-——the mortal blow to American unions came from globalization-——

This is the money phrase. This is the fact many here refuse to believe or to accept as reality. Even the author of the article doesn’t really get it.

While Buy America may be dead and there is no economic patriotism there are other stronger forces. Patriotism does not really apply in market operation. Competition is the driving force. The author fails to consider the wills and desires of the global business world that has millions of extremely capable have nots intent om becoming haves.

For those not involved in the day by day operation of the global business world it is difficult to see how well it functions. It is now to the point where for any given transaction, an e mail chain may develop involving participants from multiple companies in many many widely separated locations getting the product delivered or solving a problem that crops up.

Last May I crossed the width of America on the Butterfield trail. It was the route of the first US Mail contract to deliver mail from the coasts. It was all about communications. It was in large part, in California, the instrument of the Wells Fargo Co. Being both a bank and a freight company, Wells Fargo had the ability to influence communications and thus transcontinental trade.

The globalization presently underway and growing is similar. communications, instant 24 hour continuous communications, coupled with a tremendously pent up desire to improve life, has led to fantastic global trade. The same traits and tendencies that drove the growth and development of America are now at work on a global scale.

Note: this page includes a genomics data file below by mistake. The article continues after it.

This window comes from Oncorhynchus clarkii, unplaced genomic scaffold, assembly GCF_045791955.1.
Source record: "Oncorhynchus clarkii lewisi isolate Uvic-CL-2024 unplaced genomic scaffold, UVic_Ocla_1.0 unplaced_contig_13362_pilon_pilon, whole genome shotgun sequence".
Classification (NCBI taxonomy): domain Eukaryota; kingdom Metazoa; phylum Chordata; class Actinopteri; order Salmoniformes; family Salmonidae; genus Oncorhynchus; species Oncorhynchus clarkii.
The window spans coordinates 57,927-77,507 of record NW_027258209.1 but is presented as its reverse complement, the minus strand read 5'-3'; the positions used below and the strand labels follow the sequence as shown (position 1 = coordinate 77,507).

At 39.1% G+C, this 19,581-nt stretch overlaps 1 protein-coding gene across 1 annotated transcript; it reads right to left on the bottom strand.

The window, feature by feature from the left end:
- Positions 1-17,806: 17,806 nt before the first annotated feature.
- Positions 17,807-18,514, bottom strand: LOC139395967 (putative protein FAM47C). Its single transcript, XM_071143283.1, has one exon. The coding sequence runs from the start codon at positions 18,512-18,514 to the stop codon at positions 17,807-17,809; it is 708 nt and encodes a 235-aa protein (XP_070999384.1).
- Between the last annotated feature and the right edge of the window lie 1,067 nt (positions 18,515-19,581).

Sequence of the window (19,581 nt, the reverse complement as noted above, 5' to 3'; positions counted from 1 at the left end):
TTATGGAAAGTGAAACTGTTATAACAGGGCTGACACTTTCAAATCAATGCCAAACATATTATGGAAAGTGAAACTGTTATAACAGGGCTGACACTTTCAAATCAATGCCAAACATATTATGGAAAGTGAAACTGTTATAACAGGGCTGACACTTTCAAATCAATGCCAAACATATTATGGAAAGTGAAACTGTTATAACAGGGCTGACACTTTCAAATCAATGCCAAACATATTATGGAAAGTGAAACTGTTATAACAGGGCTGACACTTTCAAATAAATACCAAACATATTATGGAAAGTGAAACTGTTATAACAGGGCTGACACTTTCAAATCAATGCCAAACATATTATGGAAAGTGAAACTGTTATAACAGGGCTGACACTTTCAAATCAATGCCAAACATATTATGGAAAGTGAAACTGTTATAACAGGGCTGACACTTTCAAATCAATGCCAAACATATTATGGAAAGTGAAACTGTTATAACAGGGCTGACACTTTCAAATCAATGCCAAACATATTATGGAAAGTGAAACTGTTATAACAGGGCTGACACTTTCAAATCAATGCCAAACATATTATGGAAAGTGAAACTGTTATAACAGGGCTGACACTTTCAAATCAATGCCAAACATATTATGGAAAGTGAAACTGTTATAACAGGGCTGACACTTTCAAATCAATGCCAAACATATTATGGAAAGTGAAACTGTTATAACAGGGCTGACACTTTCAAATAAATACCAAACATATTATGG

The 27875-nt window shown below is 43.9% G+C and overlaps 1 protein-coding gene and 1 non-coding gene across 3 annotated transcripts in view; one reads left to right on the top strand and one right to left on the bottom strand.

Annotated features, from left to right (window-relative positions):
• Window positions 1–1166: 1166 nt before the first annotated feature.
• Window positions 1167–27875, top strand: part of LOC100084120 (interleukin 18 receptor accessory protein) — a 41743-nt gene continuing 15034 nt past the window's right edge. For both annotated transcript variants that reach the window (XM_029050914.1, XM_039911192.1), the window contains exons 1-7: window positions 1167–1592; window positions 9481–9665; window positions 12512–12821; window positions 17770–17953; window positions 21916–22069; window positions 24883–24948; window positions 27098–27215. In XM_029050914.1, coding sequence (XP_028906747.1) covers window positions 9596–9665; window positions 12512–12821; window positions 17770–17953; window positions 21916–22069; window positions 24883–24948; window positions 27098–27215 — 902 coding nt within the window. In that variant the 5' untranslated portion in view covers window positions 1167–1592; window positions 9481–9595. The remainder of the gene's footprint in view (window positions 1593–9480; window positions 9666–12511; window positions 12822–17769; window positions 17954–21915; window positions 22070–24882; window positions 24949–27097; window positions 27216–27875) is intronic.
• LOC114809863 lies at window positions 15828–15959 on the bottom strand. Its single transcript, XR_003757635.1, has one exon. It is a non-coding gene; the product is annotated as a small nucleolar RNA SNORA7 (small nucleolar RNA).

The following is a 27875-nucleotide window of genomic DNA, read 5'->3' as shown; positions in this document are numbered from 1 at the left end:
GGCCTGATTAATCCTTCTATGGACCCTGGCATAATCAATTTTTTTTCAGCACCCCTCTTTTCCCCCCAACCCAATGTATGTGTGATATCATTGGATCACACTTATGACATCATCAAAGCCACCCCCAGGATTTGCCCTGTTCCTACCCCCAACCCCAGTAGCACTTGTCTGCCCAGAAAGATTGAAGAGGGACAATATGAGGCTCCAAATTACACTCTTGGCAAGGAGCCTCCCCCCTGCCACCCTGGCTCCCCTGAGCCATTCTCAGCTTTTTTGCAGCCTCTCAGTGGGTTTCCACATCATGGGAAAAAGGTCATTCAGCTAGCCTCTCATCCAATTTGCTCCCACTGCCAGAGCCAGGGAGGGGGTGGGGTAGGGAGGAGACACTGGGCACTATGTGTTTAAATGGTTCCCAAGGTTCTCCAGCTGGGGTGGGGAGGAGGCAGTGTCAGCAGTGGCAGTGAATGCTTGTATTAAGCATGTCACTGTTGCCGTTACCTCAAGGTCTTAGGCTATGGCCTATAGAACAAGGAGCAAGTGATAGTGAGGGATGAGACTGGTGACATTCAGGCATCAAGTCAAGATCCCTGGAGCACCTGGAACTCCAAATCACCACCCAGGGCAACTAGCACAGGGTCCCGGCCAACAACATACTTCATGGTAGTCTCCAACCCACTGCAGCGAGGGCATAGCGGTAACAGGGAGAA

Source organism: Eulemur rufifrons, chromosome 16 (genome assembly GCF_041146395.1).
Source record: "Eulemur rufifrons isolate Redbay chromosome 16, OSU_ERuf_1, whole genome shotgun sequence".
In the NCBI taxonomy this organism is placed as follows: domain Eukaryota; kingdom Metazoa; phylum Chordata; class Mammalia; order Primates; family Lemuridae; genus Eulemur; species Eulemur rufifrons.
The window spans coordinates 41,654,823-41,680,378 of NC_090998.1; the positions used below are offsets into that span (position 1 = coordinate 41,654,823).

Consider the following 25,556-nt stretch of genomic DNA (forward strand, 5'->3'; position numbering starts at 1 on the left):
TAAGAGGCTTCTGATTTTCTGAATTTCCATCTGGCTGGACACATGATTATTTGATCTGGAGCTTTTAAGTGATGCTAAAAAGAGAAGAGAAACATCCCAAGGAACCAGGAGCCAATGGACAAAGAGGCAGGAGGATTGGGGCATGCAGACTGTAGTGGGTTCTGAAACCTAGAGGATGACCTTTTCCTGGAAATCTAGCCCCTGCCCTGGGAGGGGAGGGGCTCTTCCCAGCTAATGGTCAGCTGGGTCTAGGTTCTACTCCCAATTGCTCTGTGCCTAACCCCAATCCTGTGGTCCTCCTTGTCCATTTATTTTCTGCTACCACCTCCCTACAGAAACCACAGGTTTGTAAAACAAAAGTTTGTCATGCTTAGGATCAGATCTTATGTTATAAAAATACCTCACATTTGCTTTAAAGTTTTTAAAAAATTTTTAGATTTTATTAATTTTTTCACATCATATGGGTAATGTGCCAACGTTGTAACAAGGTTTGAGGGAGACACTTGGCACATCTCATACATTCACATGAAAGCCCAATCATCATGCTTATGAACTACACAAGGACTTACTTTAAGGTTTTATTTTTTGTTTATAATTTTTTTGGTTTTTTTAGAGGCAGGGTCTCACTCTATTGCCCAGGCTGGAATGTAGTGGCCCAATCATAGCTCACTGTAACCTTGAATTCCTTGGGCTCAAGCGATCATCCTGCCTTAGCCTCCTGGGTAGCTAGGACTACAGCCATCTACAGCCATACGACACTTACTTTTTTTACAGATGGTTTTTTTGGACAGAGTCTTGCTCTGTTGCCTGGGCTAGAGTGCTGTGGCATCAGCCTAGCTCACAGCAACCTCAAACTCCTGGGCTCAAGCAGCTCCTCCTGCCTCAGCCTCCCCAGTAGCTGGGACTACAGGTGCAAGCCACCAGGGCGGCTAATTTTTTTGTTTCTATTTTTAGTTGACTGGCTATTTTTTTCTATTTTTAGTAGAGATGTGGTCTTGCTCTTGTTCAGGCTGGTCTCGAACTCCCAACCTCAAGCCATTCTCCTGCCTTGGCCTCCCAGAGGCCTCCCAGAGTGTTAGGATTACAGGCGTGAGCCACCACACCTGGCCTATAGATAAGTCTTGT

The American and even more threatened the European unions are being tossed aside by the people of the world wanting a better life. The competition is intense. The unions can’t stand the onslaught and death is their fate.

America will continue to thrive by innovating and increasingly becoming competitive. Unions and businesses that do not throw off the old ways and actively engage in the competitive fray will die.

Either change or die


12 posted on 12/14/2012 6:40:55 AM PST by bert ((K.E. N.P. N.C. +12 .....The fairest Deduction to be reduced is the Standard Deduction)
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To: Kaslin
His last line about Economic Patriotism is pretty misleading at best. Once upon a time, many Americans did go out of their way to Buy American, but in those industrial sectors dominated by unions, all that happened was that unions continued to demand more and more.

To work, the Economic Patriotism concept needs to be supported by ALL THREE PARTIES in the manufacturing sector; Labor, Management and the Consumer. As unions demanded more and more for less and less, Management quite rightly started to see they were economically doomed unless something changed, and they turned to outsourcing. That didnt happen out of some greedy malevolence; it happened because American labor costs were far too high.

The funny thing about all of this is that we are on the cusp of a manufacturing revolution that will change EVERYTHING. Its already happening. Automation has already caused some companies to reverse outsourcing - they need far fewer workers so suddenly international shipping has become their largest price concern.

The next level will come with 3-D printing; a lot of cheap low-level manufacturing (plastic forks for example) is about to become a print-on-demand commodity; people will have their own printers to make what they need, or will be able to do to the local Print Shop to print up a bag of forks. When that really takes hold, much of the 'plastic crap' outsourcing will come to an end - why ship a container of cups from Indonesia when I can print them locally and save the shipping cost and inconvenience?

13 posted on 12/14/2012 7:11:27 AM PST by AzSteven ("War is less costly than servitude, the choice is always between Verdun and Dachau." Jean Dutourd)